Over the past few decades, the increase in demand for large yachts and the corresponding increase in competition has resulted in significant price differences as brands vie for their slice of the market. Accurate costing is essential to ensure a shipyard makes a profit and to provide a reliable basis for client negotiations, not only when a new-build project is being tendered, but also for estimating the pre-owned value of a yacht.
The problem is that no specific tool for making accurate valuations currently exists, at least in part because shipyards are notoriously reluctant to share their cost data (research by the Delft University of Technology and Azure in 2016 to develop a Superyacht Cost Estimation Tool relied on information from subcontractors). Instead, owners’ teams and brokers refer to price per gross ton when making comparisons. But gross tonnage (GT) as a measure of a vessel’s overall internal volume was adopted in the late 1960s to provide a universal tonnage measurement system and determine things like manning regulations, safety rules and port duties for commercial shipping. It was certainly not intended as a price comparison formula for superyachts.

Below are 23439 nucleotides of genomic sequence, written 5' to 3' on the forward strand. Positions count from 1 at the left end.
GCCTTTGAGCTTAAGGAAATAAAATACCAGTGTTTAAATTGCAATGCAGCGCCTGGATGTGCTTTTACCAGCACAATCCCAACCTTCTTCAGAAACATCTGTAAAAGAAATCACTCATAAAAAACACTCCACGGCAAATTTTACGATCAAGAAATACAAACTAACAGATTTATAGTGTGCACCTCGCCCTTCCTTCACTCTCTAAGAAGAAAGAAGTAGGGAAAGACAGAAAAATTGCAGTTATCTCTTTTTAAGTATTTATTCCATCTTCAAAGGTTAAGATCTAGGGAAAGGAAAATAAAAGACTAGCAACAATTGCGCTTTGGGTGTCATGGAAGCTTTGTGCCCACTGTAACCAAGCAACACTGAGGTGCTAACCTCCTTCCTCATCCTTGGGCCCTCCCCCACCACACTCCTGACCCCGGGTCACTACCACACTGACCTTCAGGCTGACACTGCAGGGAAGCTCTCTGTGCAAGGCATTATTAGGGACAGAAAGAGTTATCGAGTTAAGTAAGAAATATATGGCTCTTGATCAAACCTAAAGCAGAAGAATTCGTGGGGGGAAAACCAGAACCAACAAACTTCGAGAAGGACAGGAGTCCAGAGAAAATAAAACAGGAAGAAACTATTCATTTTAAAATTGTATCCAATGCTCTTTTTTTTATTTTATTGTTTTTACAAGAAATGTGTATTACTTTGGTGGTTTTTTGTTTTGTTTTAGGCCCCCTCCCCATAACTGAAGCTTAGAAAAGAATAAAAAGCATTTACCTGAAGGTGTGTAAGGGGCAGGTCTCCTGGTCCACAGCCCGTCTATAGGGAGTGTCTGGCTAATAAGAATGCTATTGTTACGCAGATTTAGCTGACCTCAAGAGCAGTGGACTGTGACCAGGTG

“It’s crucial that any comparisons made are done so correctly,” says Theo Hooning, Secretary General of the Superyacht Builders Association (SYBAss). “Superyachts are incredibly complex products, built for different purposes and different levels of comfort. As such, comparisons such as price per gross tonnage – or worse price per metre – are not only simplistic, they are damaging to the entire industry. It’s imperative that brokers and clients understand these differences and realise the value of a product beyond the numbers. Yes, clients want to make comparisons when searching the market, but as an industry we have a responsibility to ensure that any comparisons made are done so accurately.”